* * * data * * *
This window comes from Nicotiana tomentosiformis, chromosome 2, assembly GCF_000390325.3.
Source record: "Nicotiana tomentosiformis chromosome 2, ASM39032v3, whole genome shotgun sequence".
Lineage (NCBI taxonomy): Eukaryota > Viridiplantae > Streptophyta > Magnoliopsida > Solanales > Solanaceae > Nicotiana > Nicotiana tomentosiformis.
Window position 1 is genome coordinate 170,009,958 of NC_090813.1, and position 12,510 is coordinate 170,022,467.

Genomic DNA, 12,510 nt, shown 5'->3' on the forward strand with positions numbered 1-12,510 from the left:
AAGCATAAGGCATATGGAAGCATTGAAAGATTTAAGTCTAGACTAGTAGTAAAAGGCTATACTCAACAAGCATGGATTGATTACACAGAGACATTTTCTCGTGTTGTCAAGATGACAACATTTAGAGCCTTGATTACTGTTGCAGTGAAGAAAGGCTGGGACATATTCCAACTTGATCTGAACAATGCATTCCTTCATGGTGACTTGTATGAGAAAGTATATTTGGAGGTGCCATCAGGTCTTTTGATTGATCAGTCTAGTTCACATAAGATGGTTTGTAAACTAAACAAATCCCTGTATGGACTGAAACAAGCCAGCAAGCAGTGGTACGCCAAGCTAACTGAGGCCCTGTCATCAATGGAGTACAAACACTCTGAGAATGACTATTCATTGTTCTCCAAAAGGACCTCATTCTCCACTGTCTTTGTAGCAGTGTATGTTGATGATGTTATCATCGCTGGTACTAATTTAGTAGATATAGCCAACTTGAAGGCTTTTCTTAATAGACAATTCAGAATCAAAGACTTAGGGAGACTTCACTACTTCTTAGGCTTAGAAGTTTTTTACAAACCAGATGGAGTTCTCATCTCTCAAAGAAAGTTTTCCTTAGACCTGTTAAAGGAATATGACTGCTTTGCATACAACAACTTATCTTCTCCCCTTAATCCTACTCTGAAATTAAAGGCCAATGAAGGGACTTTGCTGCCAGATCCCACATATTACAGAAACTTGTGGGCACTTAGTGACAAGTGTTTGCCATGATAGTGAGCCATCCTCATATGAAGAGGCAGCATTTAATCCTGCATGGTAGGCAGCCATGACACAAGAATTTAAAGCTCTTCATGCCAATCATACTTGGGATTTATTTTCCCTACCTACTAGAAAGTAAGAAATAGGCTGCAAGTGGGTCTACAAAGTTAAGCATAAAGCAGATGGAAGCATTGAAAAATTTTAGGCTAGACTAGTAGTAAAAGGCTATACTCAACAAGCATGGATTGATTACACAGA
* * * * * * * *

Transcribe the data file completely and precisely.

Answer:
This window comes from Nicotiana tomentosiformis, chromosome 2, assembly GCF_000390325.3.
Source record: "Nicotiana tomentosiformis chromosome 2, ASM39032v3, whole genome shotgun sequence".
Lineage (NCBI taxonomy): Eukaryota > Viridiplantae > Streptophyta > Magnoliopsida > Solanales > Solanaceae > Nicotiana > Nicotiana tomentosiformis.
Window position 1 is genome coordinate 170,009,958 of NC_090813.1, and position 12,510 is coordinate 170,022,467.

Genomic DNA, 12,510 nt, shown 5'->3' on the forward strand with positions numbered 1-12,510 from the left:
AAGCATAAGGCATATGGAAGCATTGAAAGATTTAAGTCTAGACTAGTAGTAAAAGGCTATACTCAACAAGCATGGATTGATTACACAGAGACATTTTCTCGTGTTGTCAAGATGACAACATTTAGAGCCTTGATTACTGTTGCAGTGAAGAAAGGCTGGGACATATTCCAACTTGATCTGAACAATGCATTCCTTCATGGTGACTTGTATGAGAAAGTATATTTGGAGGTGCCATCAGGTCTTTTGATTGATCAGTCTAGTTCACATAAGATGGTTTGTAAACTAAACAAATCCCTGTATGGACTGAAACAAGCCAGCAAGCAGTGGTACGCCAAGCTAACTGAGGCCCTGTCATCAATGGAGTACAAACACTCTGAGAATGACTATTCATTGTTCTCCAAAAGGACCTCATTCTCCACTGTCTTTGTAGCAGTGTATGTTGATGATGTTATCATCGCTGGTACTAATTTAGTAGATATAGCCAACTTGAAGGCTTTTCTTAATAGACAATTCAGAATCAAAGACTTAGGGAGACTTCACTACTTCTTAGGCTTAGAAGTTTTTTACAAACCAGATGGAGTTCTCATCTCTCAAAGAAAGTTTTCCTTAGACCTGTTAAAGGAATATGACTGCTTTGCATACAACAACTTATCTTCTCCCCTTAATCCTACTCTGAAATTAAAGGCCAATGAAGGGACTTTGCTGCCAGATCCCACATATTACAGAAACTTGTGGGCACTTAGTGACAAGTGTTTGCCATGATAGTGAGCCATCCTCATATGAAGAGGCAGCATTTAATCCTGCATGGTAGGCAGCCATGACACAAGAATTTAAAGCTCTTCATGCCAATCATACTTGGGATTTATTTTCCCTACCTACTAGAAAGTAAGAAATAGGCTGCAAGTGGGTCTACAAAGTTAAGCATAAAGCAGATGGAAGCATTGAAAAATTTTAGGCTAGACTAGTAGTAAAAGGCTATACTCAACAAGCATGGATTGATTACACAGA